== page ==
The Old San Antonio Road in Hays and Caldwell Counties

The Old San Antonio Road was set as the boundary between Caldwell and Hays Counties in 1848. Its use as a county line here goes back to 1837, when Bastrop County was on the north side, and Gonzales County was on the south side. When State Highway 21 was built through in the early 1940s,1 it followed the historic route in most places, but a few small changes were made. Wherever the route was changed, Highway 21 now lies inside one county or the other. The historic route is preserved alongside Highway 21 in some places, most notably around the town of Uhland, where Zively's route was preserved as "Old Spanish Trail."

Highway 21 does not follow the last two miles of the Hays-Caldwell County line. The Old Bastrop Highway preserves the Old San Antonio Road for this stretch.

The Caldwell-Hays County line stops at the San Marcos River. There, the Old San Antonio Road continues on as Old Bastrop Highway, but it is fully within Hays County.

This area - nestled between and weaving around the cities of Austin, San Marcos, Kyle, and Lockhart - is still mostly rural, but it is by no means remote, as no part of it is more than fifteen minutes from a large town or from busy Interstate Highway 35.

Map of the Old San Antonio Road in Hays and Caldwell Counties

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Route Details

The route of the Old San Antonio Road in Hays County and on the Caldwell-Hays County line is plotted as follows:
  • State Highway 21 from the point where it becomes the county line for 2.8 miles to Farm-to-Market Road 2001 South and Hays County Road 126. SH 21 conforms exactly with the OSR in this section. It has two undivided lanes with narrow shoulders.
  • Rohde Road / Hays CR 126 from Highway 21 for 0.1 miles straight west, until it turns northwest. Rohde Road is a two-lane, unstriped blacktop road.
  • No road for from Rohde Road for 1.5 miles on the north side of SH 21 until the route rejoins SH 21 at Brushy Creek. The route, which is the Caldwell-Hays County line, is highly visible on aerial photos, and property fences along the old roadbed mark the route on the ground.
  • SH 21 from Brushy Creek for 1.0 miles to Old Spanish Trail east of Uhland.
  • Old Spanish Trail for its full length of 2.7 miles through Uhland. This road preserves Zively's route exactly. Although this 2-lane road is paved, it is very bumpy.
  • SH 21 at Old Spanish Trail west of Uhland for 6.9 miles to the entrance to the Quail Creek Golf Club. The highway has two undivided lanes, which increase to four plus a center turning lane at the outskirts of San Marcos.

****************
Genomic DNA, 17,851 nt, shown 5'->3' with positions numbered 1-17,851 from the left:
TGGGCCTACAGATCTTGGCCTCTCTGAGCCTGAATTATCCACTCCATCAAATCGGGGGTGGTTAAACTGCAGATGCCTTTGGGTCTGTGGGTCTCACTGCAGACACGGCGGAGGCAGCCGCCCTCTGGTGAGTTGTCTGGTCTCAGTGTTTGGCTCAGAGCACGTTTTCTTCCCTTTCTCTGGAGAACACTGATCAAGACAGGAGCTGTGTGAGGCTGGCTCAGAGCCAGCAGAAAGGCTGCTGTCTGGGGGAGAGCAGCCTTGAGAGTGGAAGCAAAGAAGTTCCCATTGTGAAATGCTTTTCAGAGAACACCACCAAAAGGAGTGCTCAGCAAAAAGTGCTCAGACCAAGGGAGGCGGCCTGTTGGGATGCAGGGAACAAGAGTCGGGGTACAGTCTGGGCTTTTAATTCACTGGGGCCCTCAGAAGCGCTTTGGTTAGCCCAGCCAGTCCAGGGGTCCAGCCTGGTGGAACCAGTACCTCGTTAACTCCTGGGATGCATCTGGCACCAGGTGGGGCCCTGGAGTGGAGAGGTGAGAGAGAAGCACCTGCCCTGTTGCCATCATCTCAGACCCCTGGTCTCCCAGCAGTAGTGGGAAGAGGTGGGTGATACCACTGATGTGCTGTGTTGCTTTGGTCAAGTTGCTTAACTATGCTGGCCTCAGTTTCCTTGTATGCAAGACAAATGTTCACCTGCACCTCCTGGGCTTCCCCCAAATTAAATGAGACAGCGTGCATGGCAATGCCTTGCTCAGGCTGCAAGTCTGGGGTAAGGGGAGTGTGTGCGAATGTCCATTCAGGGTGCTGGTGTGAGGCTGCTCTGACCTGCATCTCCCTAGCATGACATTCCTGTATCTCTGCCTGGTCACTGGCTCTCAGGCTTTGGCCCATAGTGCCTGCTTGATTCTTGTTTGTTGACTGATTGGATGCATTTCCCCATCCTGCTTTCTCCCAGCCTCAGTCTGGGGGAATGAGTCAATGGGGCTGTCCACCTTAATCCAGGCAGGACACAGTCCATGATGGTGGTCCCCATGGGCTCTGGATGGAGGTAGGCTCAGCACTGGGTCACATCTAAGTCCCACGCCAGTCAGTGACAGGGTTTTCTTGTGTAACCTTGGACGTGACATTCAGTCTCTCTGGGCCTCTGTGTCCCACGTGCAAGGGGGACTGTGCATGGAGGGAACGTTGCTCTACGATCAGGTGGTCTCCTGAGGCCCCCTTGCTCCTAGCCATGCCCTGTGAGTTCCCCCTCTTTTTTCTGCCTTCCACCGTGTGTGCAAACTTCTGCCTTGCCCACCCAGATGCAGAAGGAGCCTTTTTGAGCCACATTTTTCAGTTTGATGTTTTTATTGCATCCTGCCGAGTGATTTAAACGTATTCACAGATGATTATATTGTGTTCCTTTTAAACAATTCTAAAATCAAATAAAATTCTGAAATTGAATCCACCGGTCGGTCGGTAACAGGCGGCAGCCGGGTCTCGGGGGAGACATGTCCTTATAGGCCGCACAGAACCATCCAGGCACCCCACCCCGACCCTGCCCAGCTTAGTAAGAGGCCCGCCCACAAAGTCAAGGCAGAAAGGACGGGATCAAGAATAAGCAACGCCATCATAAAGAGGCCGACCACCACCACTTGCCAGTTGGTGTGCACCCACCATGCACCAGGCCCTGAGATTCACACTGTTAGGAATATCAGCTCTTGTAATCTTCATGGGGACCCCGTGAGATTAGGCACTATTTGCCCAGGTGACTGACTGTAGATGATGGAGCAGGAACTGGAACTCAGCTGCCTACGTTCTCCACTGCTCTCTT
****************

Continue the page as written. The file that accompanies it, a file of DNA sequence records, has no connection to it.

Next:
• Route lost from SH 21 at the entrance to the Quail Creek Golf Club for 0.2 miles to the north end of Old Bastrop Highway.
  • Old Bastrop Highway from its north end at the railroad track (not including the short, east-west section that connects with SH 21) for 10.4 miles to the Comal-Hays County line. Parts of this road are also known as Hays CR 266 or Caldwell CR 101. It preserves Zively's route for its entire length, except for about a 1-mile stretch in the vicinity of SH 123 and San Marcos High School. Most of the road is two-lane, undivided, with no shoulders. From Centerpoint Road to Frances Harris Lane in southwestern Hays County, the Old Bastrop Highway has shoulders. Approximately at Frances Harris Lane, the road's surface turns to gravel and remains so until the Comal County line.
Hays-Caldwell - SH 21 / Niederwald
Top (l to r): Niederwald city hall; automobile auction southwest of Niederwald.
Bottom (l to r): This fence and the raised bed mark the Caldwell-Hays County line and the old OSR route in the vicinity of OSR Marker #71; site of OSR Marker #71.

SH 21 / Niederwald

The town of Niederwald is at the northeastern end of the Caldwell-Hays County line. It was settled on the Hays County side of the Old San Antonio Road by German pioneers after the Civil War; the name means "brushwood" in German. A public school was built in 1877. A post office was established between 1902 and 1904, and a church was established in 1906. The town had a population of 100 in 1930. Afterward, there was a slow decline. The church closed some time after the 1940s. By the early 1960s, the town had no businesses. Niederwald began its second life in the 1990s, with a population of 233 in 1990 and 584 in 2000. It now includes territory in Caldwell County.

Vehicles that have been salvaged by insurance companies after theft or total loss are typically sold at auction, as are vehicles donated to charities. A number of automobile auction companies are set up on Highway 21 from western Bastrop County into northeastern Hays County. The auction pictured at right is southwest of Niederwald.

Highway 21 follows the Old San Antonio Road exactly as a straight line from the northeastern end of the county line through Niederwald. Southwest of Niederwald, the Old San Antonio Road becomes crooked. Highway 21 smooths out this section, staying slightly on the Caldwell County side of the line. The first tenth of a mile of the old road is paved as Rohde Road, or Hays County Road 126. The remainder of the old, crooked route is now gone, but parts of the old roadbed are still visible, and property fences are maintained on it. OSR Marker #71 was originally placed along this section, but it is now on Highway 21.

Hays-Caldwell - Old Spanish Trail / Uhland
Top (l to r): Old Spanish Trail approaching Uhland from the north; Schiwitz General Store.
Bottom (l to r): Live Oak Cemetery; sign commemorating the Comanche Raid of 1840.

Old Spanish Trail / Uhland